“Did you ever dream about a place you never really recall being to before? A place that maybe only exists in your imagination? Some place far away, half remembered when you wake up. When you were there, though, you knew the language. You knew your way around. That was the sixties.” Henry Fonda as Terry Valentine
And the sixties live on in some form in Goa. For those that don’t come to India to find themselves, there are plenty here who come to be themselves. Of course these two things should be the same really, but rarely are. Initially the northern beaches of Arambol appear to be full of Indo- and Euro-hippies, but for many that is just a uniform in itself. The atmosphere feels more hipdonistic, with many racing wildly on mopeds and Enfields to get to that new yoga workshop or that place that serves all natural energy blends. The laid-back locals seem untroubled by the buzz and many foreigners scratch out a seasonal living on the beaches of Goa, before ‘following the sun’ elsewhere.
After a short time we acclimatised to the random goings on and enjoyed our laid-back days and regular sunset haunts on the beach. Every night a throng of freestylers would gather on the sand to syncopate with the drum circle (or the Krishnas if you were unlucky). By the end of our time in Arambol, someone could have ridden a unicycle past us with their head up a pig’s anus and we wouldn’t have looked twice. That was the vibe.
We moved further down the coast to Morjim for Christmas and New Year. In comparison to Arambol, the Russian enclave of Morjim was, frankly, boring. I don’t know at what point in recent history techno music became irreversibly welded to Russian culture, but it had followed them to Goa and was emanating from beach shacks round-the-clock. Thankfully our deluxe palace (courtesy of our local fixer and landlord, Romaldo) was far enough away from the textureless thumping, but only a 60 second walk to the beach. And to the dogs.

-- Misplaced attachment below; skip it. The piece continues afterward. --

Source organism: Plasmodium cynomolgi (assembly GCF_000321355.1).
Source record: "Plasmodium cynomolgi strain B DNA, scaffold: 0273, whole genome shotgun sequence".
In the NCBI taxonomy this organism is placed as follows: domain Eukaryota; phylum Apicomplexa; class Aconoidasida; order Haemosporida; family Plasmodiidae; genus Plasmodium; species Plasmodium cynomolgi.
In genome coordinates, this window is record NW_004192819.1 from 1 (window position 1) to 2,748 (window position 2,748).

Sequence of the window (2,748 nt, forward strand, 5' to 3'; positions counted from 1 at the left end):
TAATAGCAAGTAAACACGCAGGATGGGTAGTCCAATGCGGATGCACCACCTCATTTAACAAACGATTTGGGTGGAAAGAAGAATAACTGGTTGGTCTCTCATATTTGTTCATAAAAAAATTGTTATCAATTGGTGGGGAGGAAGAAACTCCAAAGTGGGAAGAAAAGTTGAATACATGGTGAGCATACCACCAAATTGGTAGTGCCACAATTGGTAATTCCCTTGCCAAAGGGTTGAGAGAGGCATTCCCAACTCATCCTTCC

The dogs of Goa would be the name of our new band. These lucky dogs follow the seasonal workers and spend half their year watching red sunsets from the sand. They work the fishermen and scavenge for fish bits. They work the tourists and scavenge patiently for dinner leftovers. They run around in big packs fighting and fornicating. They get injured and a couple of charities put them back together again. In comparison to other dogs in India, this is a charmed life. Then the monsoons unleash and Goa battens its hatches. The food disappears and the dogs plunge into the abyss of malnutrition. Once more, the dog charities pick up the pieces and help the dogs survive each wet season. Amazingly, these are some of the most tranquil and well adjusted dogs you’ll ever meet.
Simple maths will tell us that dogs+India=rabies. One particularly excited and teething pup decided to gnaw through Nickiy’s skin, so we took a trip to the doctors to get some more jabs. The puppy had already been vaccinated but we discovered that our immunisation was coming to an end, so we both got a new course of injections. We had become quite familiar with this doctor as he had cleared up the infection in my lip wound and removed the stitches in early December. He was probably glad to see the back of us.
One of our reasons for staying in Goa for all this time was to catch up with the Toronto Project Office. Having muled a vast array of supplies through international airports and past hotel security guards, we got to do some major surgery on Stein in between our own recuperation. On the outside of the zoo looking in, is Susan’s analysis of this period in Goa, which, let’s be honest, is more amusing than ours!